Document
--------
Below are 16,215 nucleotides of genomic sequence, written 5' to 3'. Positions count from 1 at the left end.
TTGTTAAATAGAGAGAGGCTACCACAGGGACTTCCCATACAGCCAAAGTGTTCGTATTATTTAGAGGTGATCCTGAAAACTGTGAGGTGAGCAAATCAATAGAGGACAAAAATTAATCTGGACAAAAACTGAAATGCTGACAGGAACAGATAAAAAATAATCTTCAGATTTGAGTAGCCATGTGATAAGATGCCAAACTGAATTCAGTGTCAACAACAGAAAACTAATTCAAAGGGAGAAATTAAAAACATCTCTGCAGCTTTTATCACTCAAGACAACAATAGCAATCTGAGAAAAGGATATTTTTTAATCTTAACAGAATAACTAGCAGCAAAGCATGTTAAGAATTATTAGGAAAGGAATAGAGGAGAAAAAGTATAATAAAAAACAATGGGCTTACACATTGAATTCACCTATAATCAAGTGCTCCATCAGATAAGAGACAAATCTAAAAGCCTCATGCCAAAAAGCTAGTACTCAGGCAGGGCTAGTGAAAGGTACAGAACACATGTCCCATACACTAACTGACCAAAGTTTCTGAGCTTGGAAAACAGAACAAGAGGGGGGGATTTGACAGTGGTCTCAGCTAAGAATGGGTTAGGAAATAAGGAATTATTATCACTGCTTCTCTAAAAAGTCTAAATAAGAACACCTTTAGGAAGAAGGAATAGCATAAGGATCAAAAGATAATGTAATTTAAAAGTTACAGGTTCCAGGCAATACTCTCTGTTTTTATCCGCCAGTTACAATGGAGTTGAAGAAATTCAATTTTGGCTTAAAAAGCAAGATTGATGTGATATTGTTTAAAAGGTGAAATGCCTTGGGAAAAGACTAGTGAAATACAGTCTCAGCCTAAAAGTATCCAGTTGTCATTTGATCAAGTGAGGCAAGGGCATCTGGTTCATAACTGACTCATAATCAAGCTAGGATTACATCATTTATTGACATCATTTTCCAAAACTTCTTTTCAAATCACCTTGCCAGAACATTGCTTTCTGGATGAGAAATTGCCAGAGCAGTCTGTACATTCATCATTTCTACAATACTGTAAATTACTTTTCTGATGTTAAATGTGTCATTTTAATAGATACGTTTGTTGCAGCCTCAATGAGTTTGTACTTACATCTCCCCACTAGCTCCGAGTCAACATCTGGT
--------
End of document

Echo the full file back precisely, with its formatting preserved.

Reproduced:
Below are 16,215 nucleotides of genomic sequence, written 5' to 3'. Positions count from 1 at the left end.
TTGTTAAATAGAGAGAGGCTACCACAGGGACTTCCCATACAGCCAAAGTGTTCGTATTATTTAGAGGTGATCCTGAAAACTGTGAGGTGAGCAAATCAATAGAGGACAAAAATTAATCTGGACAAAAACTGAAATGCTGACAGGAACAGATAAAAAATAATCTTCAGATTTGAGTAGCCATGTGATAAGATGCCAAACTGAATTCAGTGTCAACAACAGAAAACTAATTCAAAGGGAGAAATTAAAAACATCTCTGCAGCTTTTATCACTCAAGACAACAATAGCAATCTGAGAAAAGGATATTTTTTAATCTTAACAGAATAACTAGCAGCAAAGCATGTTAAGAATTATTAGGAAAGGAATAGAGGAGAAAAAGTATAATAAAAAACAATGGGCTTACACATTGAATTCACCTATAATCAAGTGCTCCATCAGATAAGAGACAAATCTAAAAGCCTCATGCCAAAAAGCTAGTACTCAGGCAGGGCTAGTGAAAGGTACAGAACACATGTCCCATACACTAACTGACCAAAGTTTCTGAGCTTGGAAAACAGAACAAGAGGGGGGGATTTGACAGTGGTCTCAGCTAAGAATGGGTTAGGAAATAAGGAATTATTATCACTGCTTCTCTAAAAAGTCTAAATAAGAACACCTTTAGGAAGAAGGAATAGCATAAGGATCAAAAGATAATGTAATTTAAAAGTTACAGGTTCCAGGCAATACTCTCTGTTTTTATCCGCCAGTTACAATGGAGTTGAAGAAATTCAATTTTGGCTTAAAAAGCAAGATTGATGTGATATTGTTTAAAAGGTGAAATGCCTTGGGAAAAGACTAGTGAAATACAGTCTCAGCCTAAAAGTATCCAGTTGTCATTTGATCAAGTGAGGCAAGGGCATCTGGTTCATAACTGACTCATAATCAAGCTAGGATTACATCATTTATTGACATCATTTTCCAAAACTTCTTTTCAAATCACCTTGCCAGAACATTGCTTTCTGGATGAGAAATTGCCAGAGCAGTCTGTACATTCATCATTTCTACAATACTGTAAATTACTTTTCTGATGTTAAATGTGTCATTTTAATAGATACGTTTGTTGCAGCCTCAATGAGTTTGTACTTACATCTCCCCACTAGCTCCGAGTCAACATCTGGT